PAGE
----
We asked Kalandra N. Wheeler, a Trial Attorney in the Houston office of Wiley Wheeler, P.C., to provide her sincere answers to a range of questions.  After reading, you will be more more abreast with the understanding and competency that Ms. Wheeler brings.

1.Why did you start practicing labor and employment law?

I wanted to be able to help people that otherwise might not find help. Labor and employment laws affect most of society.  And – whether our results help one or many – our work and efforts as employment lawyers touch people in a real way in their every day lives.

2. Who is your favorite Supreme Court Justice?

Thurgood Marshall.

3. What do you think is the most important part of a good case?

The client. Good facts and evidence are definitely important. But good clients are a lawyers’ most valuable asset.  A good client: (1) is invested in their case; (2) works or worked hard for their employer; (3) can tell their story clearly and concisely; and (4) is someone that a jury will find sympathetic and relatable.

4. If you could write a new law, what would it do?

The Texas Workplace Anti-Bullying law.  I hear the stories, the ones told by employees looking for help. And in far too many of those stories the law offers no solution.  Every employee that goes to work and works hard to do the job they are hired to perform should be able to do so without abuse, harassment, and bullying. There is no justification for bullying, not in our schools, and not in our workplaces.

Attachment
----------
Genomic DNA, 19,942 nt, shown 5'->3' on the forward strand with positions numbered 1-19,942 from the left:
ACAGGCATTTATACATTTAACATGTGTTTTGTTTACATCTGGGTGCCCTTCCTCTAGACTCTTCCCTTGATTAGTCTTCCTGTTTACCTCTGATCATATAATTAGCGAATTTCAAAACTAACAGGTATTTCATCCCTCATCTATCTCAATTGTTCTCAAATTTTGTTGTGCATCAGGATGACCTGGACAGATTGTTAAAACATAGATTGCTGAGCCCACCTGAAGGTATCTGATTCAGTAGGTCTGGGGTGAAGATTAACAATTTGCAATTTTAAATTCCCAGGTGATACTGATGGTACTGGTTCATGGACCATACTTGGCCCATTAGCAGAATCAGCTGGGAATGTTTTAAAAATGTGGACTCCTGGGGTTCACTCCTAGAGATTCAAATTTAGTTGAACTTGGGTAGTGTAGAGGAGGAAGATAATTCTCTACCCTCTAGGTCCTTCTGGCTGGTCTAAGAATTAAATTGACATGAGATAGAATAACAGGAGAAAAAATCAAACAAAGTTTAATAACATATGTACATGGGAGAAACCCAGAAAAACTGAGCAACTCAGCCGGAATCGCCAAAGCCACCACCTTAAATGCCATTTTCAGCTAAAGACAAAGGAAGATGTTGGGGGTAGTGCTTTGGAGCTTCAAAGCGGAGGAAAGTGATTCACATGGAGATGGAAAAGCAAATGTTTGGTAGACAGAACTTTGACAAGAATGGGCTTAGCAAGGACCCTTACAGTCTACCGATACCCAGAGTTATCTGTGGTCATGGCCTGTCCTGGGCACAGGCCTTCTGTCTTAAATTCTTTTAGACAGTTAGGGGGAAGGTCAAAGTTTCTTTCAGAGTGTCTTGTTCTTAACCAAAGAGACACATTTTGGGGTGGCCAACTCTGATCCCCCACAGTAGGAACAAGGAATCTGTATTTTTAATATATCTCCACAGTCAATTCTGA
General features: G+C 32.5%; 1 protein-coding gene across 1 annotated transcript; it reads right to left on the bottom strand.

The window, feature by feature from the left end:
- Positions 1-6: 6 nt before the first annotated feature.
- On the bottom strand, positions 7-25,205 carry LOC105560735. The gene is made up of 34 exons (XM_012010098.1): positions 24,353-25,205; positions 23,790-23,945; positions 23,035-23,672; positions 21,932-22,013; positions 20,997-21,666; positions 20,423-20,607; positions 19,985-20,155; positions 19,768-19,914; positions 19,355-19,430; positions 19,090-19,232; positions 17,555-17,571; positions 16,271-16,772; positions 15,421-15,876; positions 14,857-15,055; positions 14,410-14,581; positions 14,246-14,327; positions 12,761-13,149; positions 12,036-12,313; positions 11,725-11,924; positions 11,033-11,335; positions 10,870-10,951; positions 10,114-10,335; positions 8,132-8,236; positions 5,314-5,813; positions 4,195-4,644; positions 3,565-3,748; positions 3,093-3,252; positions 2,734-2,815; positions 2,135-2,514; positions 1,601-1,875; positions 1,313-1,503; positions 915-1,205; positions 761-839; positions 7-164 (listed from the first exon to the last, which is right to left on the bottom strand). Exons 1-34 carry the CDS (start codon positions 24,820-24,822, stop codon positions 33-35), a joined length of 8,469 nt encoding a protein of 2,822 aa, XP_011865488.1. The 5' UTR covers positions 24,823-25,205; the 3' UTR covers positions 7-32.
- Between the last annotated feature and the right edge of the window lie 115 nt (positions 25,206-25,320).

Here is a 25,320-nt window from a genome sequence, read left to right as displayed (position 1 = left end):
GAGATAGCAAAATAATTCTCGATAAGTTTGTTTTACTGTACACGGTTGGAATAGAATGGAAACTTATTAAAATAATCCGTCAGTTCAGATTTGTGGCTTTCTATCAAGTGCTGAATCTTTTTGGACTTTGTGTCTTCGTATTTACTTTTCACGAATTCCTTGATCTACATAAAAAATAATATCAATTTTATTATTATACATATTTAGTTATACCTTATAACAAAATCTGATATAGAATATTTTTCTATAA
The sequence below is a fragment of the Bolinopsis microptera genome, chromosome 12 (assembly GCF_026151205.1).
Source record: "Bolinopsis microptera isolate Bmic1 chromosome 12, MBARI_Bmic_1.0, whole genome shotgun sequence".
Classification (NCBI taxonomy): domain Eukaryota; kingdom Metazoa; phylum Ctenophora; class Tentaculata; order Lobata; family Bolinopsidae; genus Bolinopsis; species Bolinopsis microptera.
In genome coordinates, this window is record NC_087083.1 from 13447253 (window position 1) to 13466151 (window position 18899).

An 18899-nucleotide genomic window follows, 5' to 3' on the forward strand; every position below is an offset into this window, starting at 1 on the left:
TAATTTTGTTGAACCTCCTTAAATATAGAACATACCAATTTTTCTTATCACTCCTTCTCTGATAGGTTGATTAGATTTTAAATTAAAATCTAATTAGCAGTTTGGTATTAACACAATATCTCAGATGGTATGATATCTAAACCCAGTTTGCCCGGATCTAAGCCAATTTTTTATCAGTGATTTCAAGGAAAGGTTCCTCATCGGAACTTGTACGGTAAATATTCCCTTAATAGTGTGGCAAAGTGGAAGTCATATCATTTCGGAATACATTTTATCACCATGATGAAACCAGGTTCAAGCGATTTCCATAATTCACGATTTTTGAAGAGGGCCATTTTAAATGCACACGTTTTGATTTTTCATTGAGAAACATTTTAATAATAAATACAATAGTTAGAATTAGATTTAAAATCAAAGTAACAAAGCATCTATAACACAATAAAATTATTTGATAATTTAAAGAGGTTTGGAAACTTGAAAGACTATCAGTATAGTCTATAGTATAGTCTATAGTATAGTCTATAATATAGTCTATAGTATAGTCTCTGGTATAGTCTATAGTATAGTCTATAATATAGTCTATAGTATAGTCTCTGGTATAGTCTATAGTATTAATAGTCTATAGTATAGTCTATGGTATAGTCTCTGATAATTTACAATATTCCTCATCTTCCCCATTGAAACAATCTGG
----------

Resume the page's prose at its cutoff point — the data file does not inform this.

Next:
5. Besides Rob Wiley, P.C., what is the most interesting job that you have had?

For a year before law school, I worked as a lube tech for Jiffy Lube.  I spent hot summer days, working on hot cars, changing oil or flushing transmissions or radiators.  I never had a customer come back with a complaint.

6. How do you market yourself differently than others?

I tell clients what they need to hear, not necessarily what they want to hear. Before a client begins down any path toward resolving an employment dispute, they need thoughtful, honest advice. I am a believer in justice and everyday people deserve competent representation in an arena that is difficult for non-lawyers to navigate.

7. What do you do when you’re not practicing law?

I spend time with family and friends.  I read true crime books.  I sew and draw.

8. How would you describe the color yellow to someone who could not see?

It’s not the intense heat of the sun during the month of August, but instead the softness of the sun on your skin just as the seasons change from Summer to Fall.  It’s warm. And soft to the touch.  It’s fresh squeezed lemonade with a hint of sugar.  Slightly cool, inviting, and happy.

9. What’s your favorite legal TV show?

Law & Order: SVU

10. If you could argue any case in history, what would it be?

The Karen Silkwood case. But really, I think that would be more about arguing and trying a case alongside Gerry Spence for the learning experience.

Kalandra N. Wheeler is a Trial Attorney in the Houston office of Wiley Wheeler, P.C.  She graduated from The University of Houston with a bachelor’s degree in political science.  Ms. Wheeler went on and received her law degree from The University of Arkansas.